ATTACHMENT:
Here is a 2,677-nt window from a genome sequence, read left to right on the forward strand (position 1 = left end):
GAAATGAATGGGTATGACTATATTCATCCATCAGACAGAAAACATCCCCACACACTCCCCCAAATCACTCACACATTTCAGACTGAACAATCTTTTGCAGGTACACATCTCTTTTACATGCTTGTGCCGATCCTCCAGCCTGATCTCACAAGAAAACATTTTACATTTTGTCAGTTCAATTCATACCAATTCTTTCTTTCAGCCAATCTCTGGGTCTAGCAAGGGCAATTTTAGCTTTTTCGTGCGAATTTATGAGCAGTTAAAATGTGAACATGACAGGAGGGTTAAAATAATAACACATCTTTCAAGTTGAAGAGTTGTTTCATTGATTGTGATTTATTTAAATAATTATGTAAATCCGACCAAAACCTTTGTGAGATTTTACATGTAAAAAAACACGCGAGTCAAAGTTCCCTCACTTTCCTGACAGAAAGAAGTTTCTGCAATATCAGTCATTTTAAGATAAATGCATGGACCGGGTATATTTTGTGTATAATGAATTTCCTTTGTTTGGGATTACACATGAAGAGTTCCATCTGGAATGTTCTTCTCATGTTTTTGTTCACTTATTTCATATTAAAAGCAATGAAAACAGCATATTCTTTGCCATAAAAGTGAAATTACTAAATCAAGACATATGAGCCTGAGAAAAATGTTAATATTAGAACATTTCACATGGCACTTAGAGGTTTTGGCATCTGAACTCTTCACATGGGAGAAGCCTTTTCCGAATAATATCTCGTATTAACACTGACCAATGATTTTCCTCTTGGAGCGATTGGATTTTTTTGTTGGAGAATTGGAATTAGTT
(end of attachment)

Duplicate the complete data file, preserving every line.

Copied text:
Here is a 2,677-nt window from a genome sequence, read left to right on the forward strand (position 1 = left end):
GAAATGAATGGGTATGACTATATTCATCCATCAGACAGAAAACATCCCCACACACTCCCCCAAATCACTCACACATTTCAGACTGAACAATCTTTTGCAGGTACACATCTCTTTTACATGCTTGTGCCGATCCTCCAGCCTGATCTCACAAGAAAACATTTTACATTTTGTCAGTTCAATTCATACCAATTCTTTCTTTCAGCCAATCTCTGGGTCTAGCAAGGGCAATTTTAGCTTTTTCGTGCGAATTTATGAGCAGTTAAAATGTGAACATGACAGGAGGGTTAAAATAATAACACATCTTTCAAGTTGAAGAGTTGTTTCATTGATTGTGATTTATTTAAATAATTATGTAAATCCGACCAAAACCTTTGTGAGATTTTACATGTAAAAAAACACGCGAGTCAAAGTTCCCTCACTTTCCTGACAGAAAGAAGTTTCTGCAATATCAGTCATTTTAAGATAAATGCATGGACCGGGTATATTTTGTGTATAATGAATTTCCTTTGTTTGGGATTACACATGAAGAGTTCCATCTGGAATGTTCTTCTCATGTTTTTGTTCACTTATTTCATATTAAAAGCAATGAAAACAGCATATTCTTTGCCATAAAAGTGAAATTACTAAATCAAGACATATGAGCCTGAGAAAAATGTTAATATTAGAACATTTCACATGGCACTTAGAGGTTTTGGCATCTGAACTCTTCACATGGGAGAAGCCTTTTCCGAATAATATCTCGTATTAACACTGACCAATGATTTTCCTCTTGGAGCGATTGGATTTTTTTGTTGGAGAATTGGAATTAGTT